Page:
I love knowing that I have people who will always be there no matter what, and I love the fun we have together.
I love getting questions right on Univeristy challenge (my record is five) and I love scorning people when they say something ignorant (but I hate myself for that). I love being able to hear a song and say "I've seen them play this song live", I love the being there too.
I love my teeth but I obsess far too much. I love listening to an album that I haven't heard for ages, and feeling like I'm home, somehow. I love feeling like I belong and I'm jealous if nearly everyone who has a home and a past, because I don't know where my home is and my past is scattered between places and people I might never see again.
I love these Writer's Block things, because I never bother with my blog anymore, and I can also be lazy and cross-psot this to myspace, not that anyone there is likely to read it.
I love signing into myspace and having new messages, comments AND photo comments. It makes me smile. I love changing my profile as though it somehow reflects me. I love pretty things. I love to shop.
I don't want to finish, there are so many things I love, but I will, and I'll finish here.
Most of all, I love life :)
2) A large novel, so I'd have something to do while I was skint.
3) One of the cute cardis I saw in Asda Living, because I'd just love one.
So now all my exams are over until the summer :)
Even though I hate Wedenesdays, today was okay. French was tolerable, chemistry was fab (I-love-it!) and maths was .. tolerable too.
Beccy got her ear pierced at the top so we went with her, and then we went to Lloyds to continue the time-honoured (sort of) tradition of tea and dessert. Tragically, they wouldn't serve us as we're under 18. Grrr. They've always served us in the past. But then they don't usually see our school uniform. Dammmnnn.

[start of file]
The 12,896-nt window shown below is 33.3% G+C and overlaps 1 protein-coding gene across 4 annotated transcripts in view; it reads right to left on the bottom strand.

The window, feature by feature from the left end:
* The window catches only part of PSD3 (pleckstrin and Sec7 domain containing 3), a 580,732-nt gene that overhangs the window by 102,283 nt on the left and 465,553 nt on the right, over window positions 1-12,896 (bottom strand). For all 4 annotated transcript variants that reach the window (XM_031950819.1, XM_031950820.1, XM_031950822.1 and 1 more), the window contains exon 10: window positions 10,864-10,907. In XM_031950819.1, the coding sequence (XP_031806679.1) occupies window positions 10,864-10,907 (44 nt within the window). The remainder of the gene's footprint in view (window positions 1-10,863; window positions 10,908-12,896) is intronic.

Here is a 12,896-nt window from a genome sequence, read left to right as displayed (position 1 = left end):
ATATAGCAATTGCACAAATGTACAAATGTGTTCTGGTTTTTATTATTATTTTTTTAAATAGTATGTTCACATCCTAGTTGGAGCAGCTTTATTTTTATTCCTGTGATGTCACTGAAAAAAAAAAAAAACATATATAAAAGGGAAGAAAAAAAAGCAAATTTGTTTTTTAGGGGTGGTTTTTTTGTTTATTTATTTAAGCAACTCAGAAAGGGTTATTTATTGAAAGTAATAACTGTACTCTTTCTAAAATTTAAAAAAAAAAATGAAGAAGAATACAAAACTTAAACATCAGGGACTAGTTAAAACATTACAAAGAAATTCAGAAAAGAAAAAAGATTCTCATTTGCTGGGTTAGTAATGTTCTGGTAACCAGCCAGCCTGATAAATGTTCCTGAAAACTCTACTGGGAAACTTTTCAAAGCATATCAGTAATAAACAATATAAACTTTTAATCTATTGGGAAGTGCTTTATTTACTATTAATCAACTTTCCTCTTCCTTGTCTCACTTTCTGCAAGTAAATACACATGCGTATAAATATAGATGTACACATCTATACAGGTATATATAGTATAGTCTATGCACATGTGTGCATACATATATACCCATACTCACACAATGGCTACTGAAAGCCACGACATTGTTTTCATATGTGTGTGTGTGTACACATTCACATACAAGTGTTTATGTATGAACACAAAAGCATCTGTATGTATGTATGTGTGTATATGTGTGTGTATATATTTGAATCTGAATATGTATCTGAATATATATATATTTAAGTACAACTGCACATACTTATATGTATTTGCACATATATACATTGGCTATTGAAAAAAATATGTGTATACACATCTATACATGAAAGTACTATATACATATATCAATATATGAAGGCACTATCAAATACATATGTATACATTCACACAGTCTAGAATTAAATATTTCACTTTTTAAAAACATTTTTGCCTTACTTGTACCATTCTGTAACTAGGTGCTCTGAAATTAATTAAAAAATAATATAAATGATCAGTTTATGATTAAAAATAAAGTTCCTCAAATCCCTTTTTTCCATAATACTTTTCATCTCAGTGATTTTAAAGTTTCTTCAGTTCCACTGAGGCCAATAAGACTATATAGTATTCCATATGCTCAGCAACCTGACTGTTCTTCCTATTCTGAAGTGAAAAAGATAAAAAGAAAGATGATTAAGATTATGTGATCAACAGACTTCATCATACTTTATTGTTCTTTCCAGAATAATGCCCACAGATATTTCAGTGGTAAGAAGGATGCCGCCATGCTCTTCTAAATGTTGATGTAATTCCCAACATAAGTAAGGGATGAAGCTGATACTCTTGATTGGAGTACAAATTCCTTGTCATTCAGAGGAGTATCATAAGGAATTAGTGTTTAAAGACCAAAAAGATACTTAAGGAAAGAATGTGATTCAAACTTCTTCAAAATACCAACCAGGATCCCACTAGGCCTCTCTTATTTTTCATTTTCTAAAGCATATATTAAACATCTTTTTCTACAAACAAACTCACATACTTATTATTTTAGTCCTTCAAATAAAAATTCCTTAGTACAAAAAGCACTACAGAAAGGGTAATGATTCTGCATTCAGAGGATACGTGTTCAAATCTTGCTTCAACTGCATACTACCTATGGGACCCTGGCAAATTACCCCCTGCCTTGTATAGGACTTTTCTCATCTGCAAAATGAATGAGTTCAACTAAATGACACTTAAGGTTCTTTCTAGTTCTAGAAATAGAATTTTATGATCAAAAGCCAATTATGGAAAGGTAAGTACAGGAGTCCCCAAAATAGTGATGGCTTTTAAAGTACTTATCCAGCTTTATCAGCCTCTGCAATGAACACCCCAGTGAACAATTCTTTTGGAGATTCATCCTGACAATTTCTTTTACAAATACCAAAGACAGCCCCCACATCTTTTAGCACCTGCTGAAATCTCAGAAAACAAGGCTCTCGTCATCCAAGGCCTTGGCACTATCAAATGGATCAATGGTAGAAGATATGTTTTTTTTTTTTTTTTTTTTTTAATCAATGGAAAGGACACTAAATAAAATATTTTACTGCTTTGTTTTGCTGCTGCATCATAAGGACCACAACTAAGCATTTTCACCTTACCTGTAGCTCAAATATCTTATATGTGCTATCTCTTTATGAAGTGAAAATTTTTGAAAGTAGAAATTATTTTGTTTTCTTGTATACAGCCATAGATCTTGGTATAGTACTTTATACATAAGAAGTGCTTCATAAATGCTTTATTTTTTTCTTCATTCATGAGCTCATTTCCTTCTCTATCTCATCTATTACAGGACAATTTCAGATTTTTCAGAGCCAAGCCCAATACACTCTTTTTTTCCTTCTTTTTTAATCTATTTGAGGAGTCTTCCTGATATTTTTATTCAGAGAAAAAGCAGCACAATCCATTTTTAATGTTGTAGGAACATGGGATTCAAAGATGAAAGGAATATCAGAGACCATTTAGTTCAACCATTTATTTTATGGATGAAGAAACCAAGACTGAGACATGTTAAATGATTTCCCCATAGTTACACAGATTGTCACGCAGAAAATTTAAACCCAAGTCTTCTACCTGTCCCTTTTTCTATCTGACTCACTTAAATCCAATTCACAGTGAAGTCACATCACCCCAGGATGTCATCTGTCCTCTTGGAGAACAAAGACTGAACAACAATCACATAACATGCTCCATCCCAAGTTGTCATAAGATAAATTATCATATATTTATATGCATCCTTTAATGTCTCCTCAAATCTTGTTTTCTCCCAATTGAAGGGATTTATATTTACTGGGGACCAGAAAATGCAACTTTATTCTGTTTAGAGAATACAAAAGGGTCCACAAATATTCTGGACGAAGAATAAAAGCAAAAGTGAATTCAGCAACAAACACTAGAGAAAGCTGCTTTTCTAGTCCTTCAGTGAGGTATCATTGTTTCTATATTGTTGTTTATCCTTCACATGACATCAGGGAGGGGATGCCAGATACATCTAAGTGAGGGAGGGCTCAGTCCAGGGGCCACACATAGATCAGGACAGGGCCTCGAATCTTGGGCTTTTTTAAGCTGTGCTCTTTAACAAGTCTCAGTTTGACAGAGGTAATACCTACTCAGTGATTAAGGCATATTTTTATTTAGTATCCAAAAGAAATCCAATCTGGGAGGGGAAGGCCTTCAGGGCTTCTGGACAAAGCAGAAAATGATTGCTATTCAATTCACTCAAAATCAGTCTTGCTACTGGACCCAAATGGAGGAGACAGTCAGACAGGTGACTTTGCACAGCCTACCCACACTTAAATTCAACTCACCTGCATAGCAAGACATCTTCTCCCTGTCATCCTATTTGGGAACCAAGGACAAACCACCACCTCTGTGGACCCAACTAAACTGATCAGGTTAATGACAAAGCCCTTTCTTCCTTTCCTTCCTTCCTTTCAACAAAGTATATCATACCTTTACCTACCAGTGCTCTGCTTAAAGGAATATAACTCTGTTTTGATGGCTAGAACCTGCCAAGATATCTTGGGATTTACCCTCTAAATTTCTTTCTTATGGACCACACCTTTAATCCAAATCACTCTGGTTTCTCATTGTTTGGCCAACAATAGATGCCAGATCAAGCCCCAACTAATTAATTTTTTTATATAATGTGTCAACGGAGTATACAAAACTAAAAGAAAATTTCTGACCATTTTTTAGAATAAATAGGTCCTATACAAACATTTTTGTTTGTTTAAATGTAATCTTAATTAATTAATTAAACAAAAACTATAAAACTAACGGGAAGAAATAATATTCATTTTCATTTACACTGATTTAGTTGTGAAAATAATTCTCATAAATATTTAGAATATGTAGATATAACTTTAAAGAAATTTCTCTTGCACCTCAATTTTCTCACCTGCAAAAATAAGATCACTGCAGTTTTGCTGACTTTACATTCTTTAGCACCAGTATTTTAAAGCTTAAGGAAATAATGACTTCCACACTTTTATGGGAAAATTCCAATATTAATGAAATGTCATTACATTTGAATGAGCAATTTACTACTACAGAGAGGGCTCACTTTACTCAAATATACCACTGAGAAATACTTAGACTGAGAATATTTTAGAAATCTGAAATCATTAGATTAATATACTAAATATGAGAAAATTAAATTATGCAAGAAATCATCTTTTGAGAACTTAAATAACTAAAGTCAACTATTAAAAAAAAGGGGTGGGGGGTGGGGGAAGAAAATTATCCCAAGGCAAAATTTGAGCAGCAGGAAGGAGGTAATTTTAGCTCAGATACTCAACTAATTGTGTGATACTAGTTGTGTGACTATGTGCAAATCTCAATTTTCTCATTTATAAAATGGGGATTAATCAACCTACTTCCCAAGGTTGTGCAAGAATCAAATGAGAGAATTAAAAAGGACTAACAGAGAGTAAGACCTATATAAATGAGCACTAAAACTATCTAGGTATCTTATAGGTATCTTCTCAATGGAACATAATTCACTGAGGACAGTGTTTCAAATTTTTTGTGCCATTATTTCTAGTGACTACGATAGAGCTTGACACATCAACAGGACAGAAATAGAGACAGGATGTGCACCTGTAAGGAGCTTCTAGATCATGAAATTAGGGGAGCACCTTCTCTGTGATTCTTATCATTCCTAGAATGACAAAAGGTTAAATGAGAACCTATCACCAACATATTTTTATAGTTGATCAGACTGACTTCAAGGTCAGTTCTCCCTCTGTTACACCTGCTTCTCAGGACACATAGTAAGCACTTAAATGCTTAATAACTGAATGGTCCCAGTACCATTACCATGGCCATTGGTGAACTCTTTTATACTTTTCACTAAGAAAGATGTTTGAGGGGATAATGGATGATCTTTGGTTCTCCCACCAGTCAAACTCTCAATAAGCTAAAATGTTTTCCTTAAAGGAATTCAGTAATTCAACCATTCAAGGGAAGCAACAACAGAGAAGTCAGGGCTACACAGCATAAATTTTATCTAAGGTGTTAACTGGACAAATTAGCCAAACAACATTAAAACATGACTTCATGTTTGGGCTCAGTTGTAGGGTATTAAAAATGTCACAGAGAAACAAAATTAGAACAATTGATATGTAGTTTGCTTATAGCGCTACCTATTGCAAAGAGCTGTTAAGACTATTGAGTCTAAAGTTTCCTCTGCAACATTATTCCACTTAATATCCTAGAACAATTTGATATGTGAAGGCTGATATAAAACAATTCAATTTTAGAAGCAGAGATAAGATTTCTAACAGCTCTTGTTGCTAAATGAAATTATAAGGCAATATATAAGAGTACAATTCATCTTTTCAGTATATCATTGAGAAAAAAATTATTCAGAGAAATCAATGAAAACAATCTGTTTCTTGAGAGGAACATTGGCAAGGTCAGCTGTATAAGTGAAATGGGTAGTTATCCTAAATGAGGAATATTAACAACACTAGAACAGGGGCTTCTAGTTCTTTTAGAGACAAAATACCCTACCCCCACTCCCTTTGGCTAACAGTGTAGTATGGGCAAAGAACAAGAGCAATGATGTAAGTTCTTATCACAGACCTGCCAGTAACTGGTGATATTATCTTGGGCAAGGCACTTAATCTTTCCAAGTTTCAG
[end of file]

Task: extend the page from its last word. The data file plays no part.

That DID put a bit of a damper on things.
But I got my homework sorted at my Nanna's, so now I've got a little bit of free time in which to blog and watch (on the BBC iPlayer, which is incredibly snazzy and better than 4OD) stuff I missed while revising.
(x-posted to myspace/lj)
So, chemistry is tomorrow morning. I've just done some mor past papers. I am going to do a timed one in a minute, and then get a good night's sleep.
I can't be bothered with French at the minute though. We haven't got an exam in it until the summer, and I have a biology exam on Tuesday, but we've been set a chapter of vocabulary to learn by Tuesday, and I really cannot be doing with cramming vocab when I have an exam. I may just study in the library that day, then learn them, because I'm entitled to study leave that morning.
Anyway, dearest regards,
"This must be my lucky day," I thought. WRONG. It was out of order. But, pretty much undeterred, I trudged on to the other one. Thanks to the other machine being out of order, there was a HUGE queue, and I wasn't in the best of moods by the time I got to the front. I slotted my ten pound note in, heard a prolonged, painful-sounding whirring noise, and then the screen changed before the money went onto my account.
I checked my account again, and it stubbornly told me I had £1.10. Bloody brilliant. I'd just lost a tenenr to a machine. Machines don't have to eat. I do. For the next week, thank you very much. So I went and reported it, and was told to come back at the end of the day, and they'd have sorted it out and would have my money.